Sadly, none of the treatments for epilepsy—anti-seizure medications, a procedure called vagus nerve stimulation, a special diet —could quell the electrical storms in the young boy's brain. Caused by a rare genetic disease called tuberous sclerosis, the seizures began when he was only 2 months old. By the time he was 5, he was having more than 10 a day. The seizures left him with the developmental capabilities of a 1-year-old child.
Today the boy rarely experiences seizures and his development has improved dramatically thanks to a bold three-stage brain operation being performed at NYU Medical Center by pediatric neurosurgeon Howard Weiner, M.D., Associate Professor of Neurosurgery and Pediatrics at New York University School of Medicine.
This child's case study is part of a report in the May issue of the journal Pediatrics that describes 25 children with tuberous sclerosis who have been operated on by Dr. Weiner over the last six years. It is the largest report of epilepsy surgery in young children with the disease by a single surgeon in the medical literature.
The youngest child was 7 months old, and the oldest 17. They initially were evaluated extensively by a team of physicians that included Dr. Weiner and Orrin Devinsky, M.D., Professor of Neurology, Neurosurgery, and Psychiatry and Director of NYU's Comprehensive Epilepsy Center. The evaluation included an overnight stay in a special inpatient pediatric epilepsy unit at NYU's Tisch Hospital, equipped with 24-hour electroencephalography (EEG) and video monitoring to correlate the children's behavior with unusual brain activity.
After the evaluation revealed that seizures were affecting many areas of their brains, the team determined that the multi-stage operation would be necessary. Nearly all of the children underwent three separate brain operations over a 2-1/2 week period. Some of the operations lasted as long as nine hours. During the entire period the children remained in Tisch Hospital, where their parents could sleep next to them.
Two or more years after the operations, 17 of the 25 children were free of seizures or had only mild non-disabling attacks. Six children still experienced more severe non-disabling seizures but the number of such seizures was reduced by more than 90 percent. In two children the number was reduced by 50 percent to 90 percent. Despite the risks of brain surgery, Dr. Weiner and his colleagues report that the multiple surgeries did not cause serious infections or permanent damage to the brain.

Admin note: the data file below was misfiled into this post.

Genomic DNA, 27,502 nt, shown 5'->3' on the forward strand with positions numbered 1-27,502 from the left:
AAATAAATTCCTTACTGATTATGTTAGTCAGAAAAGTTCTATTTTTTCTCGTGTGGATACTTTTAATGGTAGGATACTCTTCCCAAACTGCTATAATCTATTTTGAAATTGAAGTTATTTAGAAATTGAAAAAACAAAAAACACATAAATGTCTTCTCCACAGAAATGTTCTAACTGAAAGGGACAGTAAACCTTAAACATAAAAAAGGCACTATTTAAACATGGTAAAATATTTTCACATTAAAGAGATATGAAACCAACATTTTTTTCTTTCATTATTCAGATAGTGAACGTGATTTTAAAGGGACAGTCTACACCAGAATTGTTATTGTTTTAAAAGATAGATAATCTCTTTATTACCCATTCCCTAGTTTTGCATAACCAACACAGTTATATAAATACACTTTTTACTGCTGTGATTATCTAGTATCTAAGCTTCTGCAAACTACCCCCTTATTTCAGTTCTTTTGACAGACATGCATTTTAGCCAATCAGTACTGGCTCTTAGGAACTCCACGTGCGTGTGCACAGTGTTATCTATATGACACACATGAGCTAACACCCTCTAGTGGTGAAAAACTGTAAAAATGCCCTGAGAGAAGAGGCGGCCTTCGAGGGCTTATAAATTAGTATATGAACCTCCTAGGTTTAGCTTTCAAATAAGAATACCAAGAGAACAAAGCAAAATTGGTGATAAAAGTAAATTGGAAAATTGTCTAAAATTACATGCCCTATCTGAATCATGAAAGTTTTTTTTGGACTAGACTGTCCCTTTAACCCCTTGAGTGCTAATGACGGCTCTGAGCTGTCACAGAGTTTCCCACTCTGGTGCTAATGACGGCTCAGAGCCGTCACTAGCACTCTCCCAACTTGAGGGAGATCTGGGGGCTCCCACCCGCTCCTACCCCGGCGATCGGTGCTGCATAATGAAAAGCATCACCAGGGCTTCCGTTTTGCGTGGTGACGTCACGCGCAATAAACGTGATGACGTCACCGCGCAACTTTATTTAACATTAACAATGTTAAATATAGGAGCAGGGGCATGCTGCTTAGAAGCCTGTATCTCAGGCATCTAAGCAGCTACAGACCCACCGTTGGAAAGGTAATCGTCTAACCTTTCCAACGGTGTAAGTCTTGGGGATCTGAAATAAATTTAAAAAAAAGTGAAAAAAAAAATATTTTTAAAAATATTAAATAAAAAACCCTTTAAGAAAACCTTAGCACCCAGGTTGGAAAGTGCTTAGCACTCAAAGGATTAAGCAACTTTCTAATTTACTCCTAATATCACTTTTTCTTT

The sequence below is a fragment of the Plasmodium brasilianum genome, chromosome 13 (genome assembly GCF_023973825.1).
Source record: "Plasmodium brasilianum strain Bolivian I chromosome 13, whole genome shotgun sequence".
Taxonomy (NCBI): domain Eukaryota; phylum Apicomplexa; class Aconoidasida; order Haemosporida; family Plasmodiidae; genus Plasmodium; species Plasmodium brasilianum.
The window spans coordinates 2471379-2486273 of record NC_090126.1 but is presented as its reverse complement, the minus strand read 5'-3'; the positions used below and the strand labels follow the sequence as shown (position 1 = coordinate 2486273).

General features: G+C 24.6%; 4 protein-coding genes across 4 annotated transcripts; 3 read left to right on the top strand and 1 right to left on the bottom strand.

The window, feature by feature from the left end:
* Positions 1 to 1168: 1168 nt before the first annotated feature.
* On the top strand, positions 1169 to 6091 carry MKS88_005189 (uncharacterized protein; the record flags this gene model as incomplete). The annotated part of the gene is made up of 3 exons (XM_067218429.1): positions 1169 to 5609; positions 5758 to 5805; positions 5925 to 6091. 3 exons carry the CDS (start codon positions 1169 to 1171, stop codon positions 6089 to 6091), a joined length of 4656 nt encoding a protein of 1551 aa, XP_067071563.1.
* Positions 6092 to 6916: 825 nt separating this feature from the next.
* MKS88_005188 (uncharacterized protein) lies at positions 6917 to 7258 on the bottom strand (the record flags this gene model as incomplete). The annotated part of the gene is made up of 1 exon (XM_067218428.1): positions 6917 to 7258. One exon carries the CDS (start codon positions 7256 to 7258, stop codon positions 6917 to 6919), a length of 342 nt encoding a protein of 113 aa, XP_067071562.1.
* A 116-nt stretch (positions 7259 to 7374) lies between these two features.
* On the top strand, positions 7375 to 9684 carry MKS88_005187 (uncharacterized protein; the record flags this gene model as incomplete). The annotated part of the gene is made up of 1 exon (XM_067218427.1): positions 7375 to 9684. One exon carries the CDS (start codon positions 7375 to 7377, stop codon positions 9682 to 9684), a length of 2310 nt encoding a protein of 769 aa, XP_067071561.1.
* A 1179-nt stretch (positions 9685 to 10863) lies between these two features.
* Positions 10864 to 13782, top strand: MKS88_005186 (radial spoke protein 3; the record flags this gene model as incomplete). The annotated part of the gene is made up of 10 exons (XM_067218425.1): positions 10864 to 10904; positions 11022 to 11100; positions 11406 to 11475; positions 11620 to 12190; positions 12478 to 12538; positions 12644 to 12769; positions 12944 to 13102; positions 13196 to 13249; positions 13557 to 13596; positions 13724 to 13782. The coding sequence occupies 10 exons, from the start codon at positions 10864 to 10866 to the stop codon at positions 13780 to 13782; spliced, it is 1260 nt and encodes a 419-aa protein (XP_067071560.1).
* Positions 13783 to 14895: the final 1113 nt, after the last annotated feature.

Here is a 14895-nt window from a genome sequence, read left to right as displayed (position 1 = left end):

'At some centers multiple-stage surgery would be considered aggressive, but we have established that this type of surgery is safe,' says Dr. Weiner. 'Certainly this type of surgery should only be reserved for the toughest cases—children with tuberous sclerosis who are having uncontrolled seizures in association with developmental delay or even regression.'
Tuberous sclerosis produces tubers on many organs in the body, including the skin, kidneys, lungs, and eyes. In the brain, the hard calcified growths cause seizures. Mental retardation, autism, and other developmental problems can occur in as many as two-thirds of individuals with the disease, according to the National Institute of Neurological Disorders and Stroke. Children with tuberous sclerosis typically have more than two tubers but some may have up to 20 in their brain, says Dr. Weiner.
Many children with the disease aren't usually considered candidates for brain surgery because it is difficult to identify which tubers are causing seizures using electroencephalography (EEG), which records electrical activity in the brain through electrodes placed on the scalp. The seizures in these children are spreading so quickly that by the time the electrodes pick up the abnormal nerve firings, it is no longer possible to determine where they originated. Other noninvasive imaging techniques cannot accurately pinpoint where seizures begin.
To overcome this problem, neurosurgeons place electrodes directly on the brain itself, which requires removing a portion of the bony cranium and cutting through the dura mater, the tough fibrous tissue covering the brain. The implanted grid of electrodes, attached to an EEG machine, is used to continuously monitor seizure activity over several days, providing a map for the surgeon to the location where the seizures arise. In the second operation, the surgeon removes the seizure-causing tissue in the brain.
Dr. Weiner takes the operation one step further. He places another set of electrodes in the brain after the second operation in order to locate any other areas that may be causing seizures. So children are again monitored with a grid of electrodes over a period of days, and then undergo a third operation to remove any tissue that still may be causing seizures.
Despite the promising results so far, Dr. Weiner says that it hasn't yet been demonstrated that there is a 'direct correlation between freedom from seizures and developmental normalcy.' However, he adds, 'it is important to treat children as early as possible because persistent seizures are associated with a host of serious learning and developmental problems.'